The term ‘manifest destiny’ has been heard in many classrooms throughout the United States. The idea was a complicated mix of national ambition and religious fervor. This ‘mission’ was supported by many Americans, which believed that the United States was destined to expand and spread across the entire northern continent. Manifest destiny was backed by the belief that Americans had a duty to spread democracy, freedom and Christianity. So while the nation’s people moved westward and created new settlements to broaden the United States territories, they also had religious agendas. Manifest destiny was a prime reason that United States citizens inhabited the western ends of North America, a driving force behind the near extinction of Native American tribes, and the beginning of the final formation for all 50 United States.
The ideology of manifest destiny lasted nearly a century, causing historic changes to the United States. As an overarching belief ingrained in many United States citizens, manifest destiny was used as a political tool. During the 1840s, especially, manifest destiny was becoming a desperately important idea to Americans. Previously, it had been used to support exploration and annexation of territories all the way to the western coast of California. Soon, manifest destiny played a key role in promoting the acquisition of the Texas state, beginning the Mexican-American War and even seizing territories belonging to the British Empire.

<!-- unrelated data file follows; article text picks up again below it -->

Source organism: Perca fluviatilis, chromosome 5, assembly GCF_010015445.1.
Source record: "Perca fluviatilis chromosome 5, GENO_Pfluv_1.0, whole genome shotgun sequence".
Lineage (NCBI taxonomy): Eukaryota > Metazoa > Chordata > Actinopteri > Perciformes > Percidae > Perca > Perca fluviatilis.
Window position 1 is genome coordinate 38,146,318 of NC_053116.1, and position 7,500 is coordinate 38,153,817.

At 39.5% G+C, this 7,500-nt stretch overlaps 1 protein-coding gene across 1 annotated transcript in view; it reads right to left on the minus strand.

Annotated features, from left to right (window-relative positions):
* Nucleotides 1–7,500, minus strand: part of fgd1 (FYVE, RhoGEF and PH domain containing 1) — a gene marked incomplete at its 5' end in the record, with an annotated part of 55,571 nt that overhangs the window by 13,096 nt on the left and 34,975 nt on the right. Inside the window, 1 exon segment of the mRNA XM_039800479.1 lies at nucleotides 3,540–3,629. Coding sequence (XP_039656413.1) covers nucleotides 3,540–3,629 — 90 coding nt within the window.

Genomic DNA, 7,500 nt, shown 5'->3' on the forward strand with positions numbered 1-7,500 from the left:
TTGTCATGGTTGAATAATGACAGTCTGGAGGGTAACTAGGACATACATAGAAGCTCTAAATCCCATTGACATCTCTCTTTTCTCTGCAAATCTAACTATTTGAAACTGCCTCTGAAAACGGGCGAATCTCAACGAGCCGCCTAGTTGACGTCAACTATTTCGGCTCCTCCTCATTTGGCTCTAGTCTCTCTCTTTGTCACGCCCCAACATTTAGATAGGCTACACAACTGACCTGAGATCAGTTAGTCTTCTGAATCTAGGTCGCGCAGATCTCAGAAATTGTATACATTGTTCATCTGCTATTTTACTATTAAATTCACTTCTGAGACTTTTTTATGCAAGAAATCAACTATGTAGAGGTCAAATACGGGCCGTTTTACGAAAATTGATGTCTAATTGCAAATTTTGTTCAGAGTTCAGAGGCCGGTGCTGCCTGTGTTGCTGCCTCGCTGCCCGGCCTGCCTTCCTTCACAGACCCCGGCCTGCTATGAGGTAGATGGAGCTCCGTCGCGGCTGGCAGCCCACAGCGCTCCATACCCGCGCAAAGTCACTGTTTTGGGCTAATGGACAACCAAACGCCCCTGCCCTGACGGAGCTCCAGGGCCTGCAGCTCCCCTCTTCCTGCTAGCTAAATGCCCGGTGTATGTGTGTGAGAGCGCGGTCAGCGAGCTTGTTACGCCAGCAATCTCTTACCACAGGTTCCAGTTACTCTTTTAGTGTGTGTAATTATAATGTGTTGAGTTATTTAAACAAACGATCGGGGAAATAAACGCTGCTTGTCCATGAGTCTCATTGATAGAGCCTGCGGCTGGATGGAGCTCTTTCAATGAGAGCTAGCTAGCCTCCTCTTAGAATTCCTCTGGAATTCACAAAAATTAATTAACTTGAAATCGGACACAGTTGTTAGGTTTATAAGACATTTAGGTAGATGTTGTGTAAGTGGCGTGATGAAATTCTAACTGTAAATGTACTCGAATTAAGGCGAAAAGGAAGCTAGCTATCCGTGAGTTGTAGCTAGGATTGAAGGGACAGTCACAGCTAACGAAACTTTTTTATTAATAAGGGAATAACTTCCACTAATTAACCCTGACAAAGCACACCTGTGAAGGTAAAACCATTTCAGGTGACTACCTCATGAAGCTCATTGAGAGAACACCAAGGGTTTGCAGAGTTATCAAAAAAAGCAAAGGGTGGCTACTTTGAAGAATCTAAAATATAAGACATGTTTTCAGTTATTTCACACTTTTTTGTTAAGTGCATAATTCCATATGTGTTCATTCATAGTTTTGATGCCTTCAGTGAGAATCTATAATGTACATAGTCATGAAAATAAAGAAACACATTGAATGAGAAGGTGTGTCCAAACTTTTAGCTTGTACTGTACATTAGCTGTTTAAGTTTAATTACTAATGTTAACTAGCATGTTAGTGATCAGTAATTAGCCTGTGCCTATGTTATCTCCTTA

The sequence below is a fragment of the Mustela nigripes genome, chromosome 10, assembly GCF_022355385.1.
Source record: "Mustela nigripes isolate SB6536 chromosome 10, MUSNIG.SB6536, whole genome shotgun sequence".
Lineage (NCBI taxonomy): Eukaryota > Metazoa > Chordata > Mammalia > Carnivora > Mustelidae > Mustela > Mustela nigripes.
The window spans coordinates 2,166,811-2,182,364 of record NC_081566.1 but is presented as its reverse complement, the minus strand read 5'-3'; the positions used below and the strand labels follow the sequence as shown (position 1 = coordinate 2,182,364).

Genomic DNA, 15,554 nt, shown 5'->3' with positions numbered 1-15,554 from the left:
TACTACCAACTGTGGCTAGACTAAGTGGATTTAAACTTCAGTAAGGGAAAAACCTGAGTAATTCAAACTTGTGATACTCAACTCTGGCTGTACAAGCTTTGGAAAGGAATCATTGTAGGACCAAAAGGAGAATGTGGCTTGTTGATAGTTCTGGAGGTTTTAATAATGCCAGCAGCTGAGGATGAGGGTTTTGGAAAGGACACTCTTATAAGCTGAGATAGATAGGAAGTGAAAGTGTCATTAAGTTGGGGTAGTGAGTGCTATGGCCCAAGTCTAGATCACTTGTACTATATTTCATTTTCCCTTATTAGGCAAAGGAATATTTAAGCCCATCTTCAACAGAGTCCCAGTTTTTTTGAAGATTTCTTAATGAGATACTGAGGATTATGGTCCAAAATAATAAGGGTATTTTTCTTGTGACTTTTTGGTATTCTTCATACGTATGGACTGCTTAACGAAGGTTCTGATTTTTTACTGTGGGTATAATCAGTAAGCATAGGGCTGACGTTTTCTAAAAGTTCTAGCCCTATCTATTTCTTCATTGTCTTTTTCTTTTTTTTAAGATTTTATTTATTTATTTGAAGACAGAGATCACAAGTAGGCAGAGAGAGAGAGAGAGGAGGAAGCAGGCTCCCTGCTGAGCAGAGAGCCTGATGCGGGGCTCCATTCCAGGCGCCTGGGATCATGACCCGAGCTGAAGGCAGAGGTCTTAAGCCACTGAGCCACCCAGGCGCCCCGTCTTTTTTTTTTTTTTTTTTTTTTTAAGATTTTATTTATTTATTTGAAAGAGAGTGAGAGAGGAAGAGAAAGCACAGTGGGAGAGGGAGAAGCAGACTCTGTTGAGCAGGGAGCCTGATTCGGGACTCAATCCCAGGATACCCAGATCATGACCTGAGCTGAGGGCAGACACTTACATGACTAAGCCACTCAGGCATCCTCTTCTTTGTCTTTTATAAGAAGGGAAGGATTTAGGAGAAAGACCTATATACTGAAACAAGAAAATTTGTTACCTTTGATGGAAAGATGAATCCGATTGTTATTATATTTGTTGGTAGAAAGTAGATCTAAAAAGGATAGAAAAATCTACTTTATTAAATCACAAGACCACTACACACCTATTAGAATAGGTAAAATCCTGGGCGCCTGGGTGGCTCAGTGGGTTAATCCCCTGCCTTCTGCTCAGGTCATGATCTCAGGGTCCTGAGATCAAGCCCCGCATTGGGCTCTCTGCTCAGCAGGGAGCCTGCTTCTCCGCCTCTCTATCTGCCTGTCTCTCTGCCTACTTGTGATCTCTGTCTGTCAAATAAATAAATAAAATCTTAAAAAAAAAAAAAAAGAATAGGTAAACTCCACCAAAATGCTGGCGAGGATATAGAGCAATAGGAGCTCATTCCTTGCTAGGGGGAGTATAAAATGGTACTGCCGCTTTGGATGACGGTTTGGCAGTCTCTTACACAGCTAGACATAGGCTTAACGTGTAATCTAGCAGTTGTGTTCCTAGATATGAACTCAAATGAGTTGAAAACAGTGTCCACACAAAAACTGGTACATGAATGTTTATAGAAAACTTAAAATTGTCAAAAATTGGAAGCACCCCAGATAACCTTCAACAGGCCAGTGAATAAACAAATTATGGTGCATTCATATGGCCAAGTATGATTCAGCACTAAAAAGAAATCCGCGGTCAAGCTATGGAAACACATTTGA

Manifest destiny was also more personal to each individual American. During and before the 1940s, individual Americans with a belief in manifest destiny also held a strong belief in personal equality. It was often in the mindset of the average American that they deserved to find success and prosperity equal to that of others, and by going west they would ‘manifest their destiny’ – take the first step to discovering and attaining that prosperity. The western United States were a rich dream and thousands of families migrated west to find their own land and make their own path in the world. A heavy Christian belief in God’s favor on American people also drove settlers west. Many believed they were called to prosper on lands previously inhabited by pagan Native Americans, which led to thousands of conflicts.
Manifest destiny is mainly thought to have begun disappearing from American thought in the late 1940s. The superior, God-driven beliefs of the settlers began to wane as the Mexican-American War waxed, and manifest destiny was quickly overtaken by the excitement surrounding the Gold Rush in California.